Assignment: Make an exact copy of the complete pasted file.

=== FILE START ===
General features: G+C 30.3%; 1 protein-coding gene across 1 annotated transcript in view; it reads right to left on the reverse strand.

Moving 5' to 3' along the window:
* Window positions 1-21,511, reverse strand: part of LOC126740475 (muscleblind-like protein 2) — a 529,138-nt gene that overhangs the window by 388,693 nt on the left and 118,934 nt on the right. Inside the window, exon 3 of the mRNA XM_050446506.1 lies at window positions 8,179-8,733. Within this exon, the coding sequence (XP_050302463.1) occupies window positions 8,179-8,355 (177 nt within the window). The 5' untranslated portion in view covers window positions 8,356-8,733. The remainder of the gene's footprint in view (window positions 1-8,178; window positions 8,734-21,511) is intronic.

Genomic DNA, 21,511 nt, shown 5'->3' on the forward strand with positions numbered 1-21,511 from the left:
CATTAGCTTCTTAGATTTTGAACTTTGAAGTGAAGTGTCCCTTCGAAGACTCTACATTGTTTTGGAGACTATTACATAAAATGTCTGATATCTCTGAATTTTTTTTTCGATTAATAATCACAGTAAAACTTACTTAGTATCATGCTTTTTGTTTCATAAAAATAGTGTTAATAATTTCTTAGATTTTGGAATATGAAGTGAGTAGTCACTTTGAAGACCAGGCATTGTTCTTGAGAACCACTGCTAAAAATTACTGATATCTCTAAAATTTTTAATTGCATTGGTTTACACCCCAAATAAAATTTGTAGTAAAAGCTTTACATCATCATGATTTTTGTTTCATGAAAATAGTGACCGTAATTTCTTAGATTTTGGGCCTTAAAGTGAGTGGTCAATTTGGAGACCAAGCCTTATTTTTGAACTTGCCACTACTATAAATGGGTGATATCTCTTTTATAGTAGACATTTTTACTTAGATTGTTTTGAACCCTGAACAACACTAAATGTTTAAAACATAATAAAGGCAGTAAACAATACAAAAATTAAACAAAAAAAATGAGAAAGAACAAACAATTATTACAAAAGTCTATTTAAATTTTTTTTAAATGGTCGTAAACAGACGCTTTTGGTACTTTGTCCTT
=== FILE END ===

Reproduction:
General features: G+C 30.3%; 1 protein-coding gene across 1 annotated transcript in view; it reads right to left on the reverse strand.

Moving 5' to 3' along the window:
* Window positions 1-21,511, reverse strand: part of LOC126740475 (muscleblind-like protein 2) — a 529,138-nt gene that overhangs the window by 388,693 nt on the left and 118,934 nt on the right. Inside the window, exon 3 of the mRNA XM_050446506.1 lies at window positions 8,179-8,733. Within this exon, the coding sequence (XP_050302463.1) occupies window positions 8,179-8,355 (177 nt within the window). The 5' untranslated portion in view covers window positions 8,356-8,733. The remainder of the gene's footprint in view (window positions 1-8,178; window positions 8,734-21,511) is intronic.

Genomic DNA, 21,511 nt, shown 5'->3' on the forward strand with positions numbered 1-21,511 from the left:
CATTAGCTTCTTAGATTTTGAACTTTGAAGTGAAGTGTCCCTTCGAAGACTCTACATTGTTTTGGAGACTATTACATAAAATGTCTGATATCTCTGAATTTTTTTTTCGATTAATAATCACAGTAAAACTTACTTAGTATCATGCTTTTTGTTTCATAAAAATAGTGTTAATAATTTCTTAGATTTTGGAATATGAAGTGAGTAGTCACTTTGAAGACCAGGCATTGTTCTTGAGAACCACTGCTAAAAATTACTGATATCTCTAAAATTTTTAATTGCATTGGTTTACACCCCAAATAAAATTTGTAGTAAAAGCTTTACATCATCATGATTTTTGTTTCATGAAAATAGTGACCGTAATTTCTTAGATTTTGGGCCTTAAAGTGAGTGGTCAATTTGGAGACCAAGCCTTATTTTTGAACTTGCCACTACTATAAATGGGTGATATCTCTTTTATAGTAGACATTTTTACTTAGATTGTTTTGAACCCTGAACAACACTAAATGTTTAAAACATAATAAAGGCAGTAAACAATACAAAAATTAAACAAAAAAAATGAGAAAGAACAAACAATTATTACAAAAGTCTATTTAAATTTTTTTTAAATGGTCGTAAACAGACGCTTTTGGTACTTTGTCCTT